So, as everybody is no doubt painfully aware, a bus driver who was (at least metaphorically) asleep at the switch played Evel Knievel on the Northside Drive exit in Atlanta on Friday, depositing his bus across four lanes of I-75 South and six of its occupants, including himself, on the far side of the pearly gates.
The hand-wringing has now officially kicked into high gear, with fickle fingers of blame looking for somewhere to point. CNN's reporter breathlessly reports that the bus "was not equipped with an electronic data recorder that might have provided more information about the last seconds before the fatal crash". Well no duh, there, Clouseau; this was a Bluebird, not the friggin' Concorde. And just what good would the data recorder do, anyway? It would tell us that the driver went tooling up the off-ramp, blew through the stop sign at the top, didn't hit his brakes, and attempted to set a new record for tour bus jumping off the far side. Your eyes can tell you that with a simple glance at the skidmark-free pavement. No doubt some bright spark of a legislator is going to want to put black boxes in busses now, however.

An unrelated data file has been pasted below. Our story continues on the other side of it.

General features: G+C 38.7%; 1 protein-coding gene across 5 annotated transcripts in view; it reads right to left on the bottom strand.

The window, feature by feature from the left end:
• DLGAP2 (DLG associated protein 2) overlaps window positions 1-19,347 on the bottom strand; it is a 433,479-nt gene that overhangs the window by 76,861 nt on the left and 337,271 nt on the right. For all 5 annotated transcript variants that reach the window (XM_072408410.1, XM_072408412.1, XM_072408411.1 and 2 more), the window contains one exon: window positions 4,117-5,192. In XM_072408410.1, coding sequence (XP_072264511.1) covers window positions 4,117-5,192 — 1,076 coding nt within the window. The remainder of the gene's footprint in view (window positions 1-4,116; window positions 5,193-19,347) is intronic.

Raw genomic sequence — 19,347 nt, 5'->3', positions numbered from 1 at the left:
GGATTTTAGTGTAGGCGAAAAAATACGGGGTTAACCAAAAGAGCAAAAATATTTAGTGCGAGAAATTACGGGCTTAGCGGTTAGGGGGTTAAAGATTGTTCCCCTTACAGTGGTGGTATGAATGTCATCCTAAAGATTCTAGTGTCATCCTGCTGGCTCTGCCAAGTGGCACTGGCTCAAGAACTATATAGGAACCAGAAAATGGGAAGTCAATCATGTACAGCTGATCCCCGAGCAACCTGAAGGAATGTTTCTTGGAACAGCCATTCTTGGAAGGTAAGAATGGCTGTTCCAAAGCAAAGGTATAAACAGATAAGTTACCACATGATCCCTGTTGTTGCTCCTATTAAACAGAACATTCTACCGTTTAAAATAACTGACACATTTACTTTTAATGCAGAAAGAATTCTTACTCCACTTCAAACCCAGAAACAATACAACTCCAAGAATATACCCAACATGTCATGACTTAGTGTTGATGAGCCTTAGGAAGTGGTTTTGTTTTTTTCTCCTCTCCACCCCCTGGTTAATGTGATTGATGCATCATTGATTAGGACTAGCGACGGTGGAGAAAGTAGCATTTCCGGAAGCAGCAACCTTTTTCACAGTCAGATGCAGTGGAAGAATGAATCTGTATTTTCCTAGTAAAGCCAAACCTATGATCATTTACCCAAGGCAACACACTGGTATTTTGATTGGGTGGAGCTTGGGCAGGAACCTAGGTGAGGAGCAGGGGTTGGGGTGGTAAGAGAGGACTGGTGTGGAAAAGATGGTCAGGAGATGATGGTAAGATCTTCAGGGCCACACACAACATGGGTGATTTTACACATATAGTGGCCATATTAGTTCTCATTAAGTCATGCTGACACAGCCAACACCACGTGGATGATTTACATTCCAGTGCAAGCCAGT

Attention is also being focussed on the design of the off-ramp. Apparently putting a stop sign at the top and a guard rail between the overpass and the wild blue yonder beyond it isn't enough to protect the unwary or incompetent. Long-suffering Atlanta commuters, despite successfully negotiating the same intersection a bazillion times every day, will probably have to put up with having their commutes re-routed as the intersection is redesigned to be able to thwart a higher grade of idiot.
Okay, fine; I'm on board. No cost is too great, no burden too heavy, no tax too high to keep us all safe from the consequences of our actions. We must not rest until everything is carefully swathed in bubble wrap and blinking safety lights.